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Leadership Determines
Practice Group Effectiveness

John Sterling and John Remsen, Jr.


Our February 2014 Leadership Matters topic examines practice group management. Specifically, are there particular responsibilities practice group leaders should be taking on in order to drive effective practice management? In addition, what kinds of base level support are firms providing to practice leaders (e.g., job descriptions clarifying the role, training for leaders, etc.)? We found that firms experiencing higher levels of success with practice group management have different (and higher) expectations for their practice leaders. The results of our survey of 81 managing partners are covered in the following sections.


As a starting point, let’s examine what firms are asking their practice leaders to do. You will see that in general firms expect their practice leaders to drive activity in three areas:

  • Marketing and business development for and by the practice group;
  • Strategy development and strategic leadership for the group;
  • Coordination and management of people – their development, their work loads, and their ability to work productively together.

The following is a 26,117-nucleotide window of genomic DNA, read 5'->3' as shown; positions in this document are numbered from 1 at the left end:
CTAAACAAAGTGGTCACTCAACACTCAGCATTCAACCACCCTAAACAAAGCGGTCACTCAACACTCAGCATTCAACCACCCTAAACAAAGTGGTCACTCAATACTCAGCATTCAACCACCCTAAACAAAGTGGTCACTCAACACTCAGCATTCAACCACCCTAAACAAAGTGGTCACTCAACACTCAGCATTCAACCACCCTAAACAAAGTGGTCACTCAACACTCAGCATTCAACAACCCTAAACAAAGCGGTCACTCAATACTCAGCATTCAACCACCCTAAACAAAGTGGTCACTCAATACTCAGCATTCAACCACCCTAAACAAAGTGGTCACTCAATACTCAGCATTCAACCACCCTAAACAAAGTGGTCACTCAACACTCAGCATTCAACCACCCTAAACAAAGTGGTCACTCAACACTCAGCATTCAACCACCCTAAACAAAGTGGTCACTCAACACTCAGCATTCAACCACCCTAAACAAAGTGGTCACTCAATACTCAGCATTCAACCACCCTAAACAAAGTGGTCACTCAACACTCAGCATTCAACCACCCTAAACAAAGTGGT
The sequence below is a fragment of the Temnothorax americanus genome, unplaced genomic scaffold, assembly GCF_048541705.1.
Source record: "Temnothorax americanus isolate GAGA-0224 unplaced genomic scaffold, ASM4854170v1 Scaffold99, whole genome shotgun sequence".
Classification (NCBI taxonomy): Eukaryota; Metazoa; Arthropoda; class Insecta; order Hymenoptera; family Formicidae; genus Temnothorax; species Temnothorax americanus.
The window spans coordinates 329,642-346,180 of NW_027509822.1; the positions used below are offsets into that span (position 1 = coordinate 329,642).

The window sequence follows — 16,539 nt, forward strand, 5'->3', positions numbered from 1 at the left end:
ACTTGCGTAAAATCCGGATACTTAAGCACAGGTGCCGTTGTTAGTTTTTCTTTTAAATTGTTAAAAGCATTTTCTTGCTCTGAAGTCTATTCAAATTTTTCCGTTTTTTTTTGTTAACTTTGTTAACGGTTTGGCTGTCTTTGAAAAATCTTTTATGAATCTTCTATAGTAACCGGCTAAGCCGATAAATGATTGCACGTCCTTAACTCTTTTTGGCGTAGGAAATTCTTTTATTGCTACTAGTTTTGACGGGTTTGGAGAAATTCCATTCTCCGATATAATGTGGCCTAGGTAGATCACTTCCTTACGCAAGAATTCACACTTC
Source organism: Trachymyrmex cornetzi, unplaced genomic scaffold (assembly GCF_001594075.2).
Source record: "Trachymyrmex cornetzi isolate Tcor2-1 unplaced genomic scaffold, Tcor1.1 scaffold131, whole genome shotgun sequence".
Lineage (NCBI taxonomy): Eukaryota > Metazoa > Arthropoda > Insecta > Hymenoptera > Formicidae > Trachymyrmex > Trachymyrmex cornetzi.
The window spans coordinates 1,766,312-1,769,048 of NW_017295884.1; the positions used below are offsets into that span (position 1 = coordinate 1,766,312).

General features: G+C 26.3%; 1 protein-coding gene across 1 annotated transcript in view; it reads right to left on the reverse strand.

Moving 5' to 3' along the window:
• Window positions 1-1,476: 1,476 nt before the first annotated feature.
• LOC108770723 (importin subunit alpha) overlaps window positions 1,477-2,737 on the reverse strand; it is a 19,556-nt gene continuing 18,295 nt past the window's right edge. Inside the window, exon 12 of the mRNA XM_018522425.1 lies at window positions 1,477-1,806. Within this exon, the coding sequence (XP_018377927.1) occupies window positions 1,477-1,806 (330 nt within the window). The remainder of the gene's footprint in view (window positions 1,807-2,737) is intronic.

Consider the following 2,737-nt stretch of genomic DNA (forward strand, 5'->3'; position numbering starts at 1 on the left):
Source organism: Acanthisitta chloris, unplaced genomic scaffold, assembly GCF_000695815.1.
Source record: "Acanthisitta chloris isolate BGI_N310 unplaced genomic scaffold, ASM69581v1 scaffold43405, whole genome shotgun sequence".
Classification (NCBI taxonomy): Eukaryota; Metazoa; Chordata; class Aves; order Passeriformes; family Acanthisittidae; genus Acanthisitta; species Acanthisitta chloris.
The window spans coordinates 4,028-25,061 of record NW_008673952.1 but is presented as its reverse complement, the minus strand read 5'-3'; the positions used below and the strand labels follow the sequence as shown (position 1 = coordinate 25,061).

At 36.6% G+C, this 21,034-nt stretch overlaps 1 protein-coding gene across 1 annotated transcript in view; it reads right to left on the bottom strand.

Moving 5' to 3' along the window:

Conversely, firms are not looking to their practice leaders to engage substantially in things that are generally managed more centrally within the firm. Thus, there isn’t a strong expectation at most firms for practice leaders to manage vendors (even those directly serving a practice), to drive firm level strategy, or to drive financial planning or profit management.


Only 27% of the firms surveyed have formal job descriptions for practice leaders. Nearly a third (32%) of all firms provide some type of training for practice group leaders.

On an overall basis, roughly half the firms surveyed consider their practice groups to be effective. About 20% rate their practice groups to be largely ineffective. There are important differences between the firms with the most and the least effective practice groups – both in terms of the expectations they have for their leaders and for the level of support they provide. Those differences are discussed in the next section.



The primary finding emerging from this survey can be summarized simply. Firms that report having more effective practice groups expect more from their practice group leaders – and they provide more support (at least on the margins).

Firms with the most effective practice groups are more likely to ask their leaders to carry-out nearly every responsibility listed in a “check all responsibilities that apply” question. The top five responsibilities practice leaders are expected to fulfill at the most successful firms are:

  • Strategic planning for the group;
  • Work flow management (right people on the right matters at the right time);
  • Coordination and encouragement of teamwork, esprit and morale;
  • Coordinating and encouraging marketing to new clients;
  • Coordinating and encouraging professional development and training.


Meanwhile, there were only two categories where less than 40% of the most successful firms expected their practice leaders to take on an important role: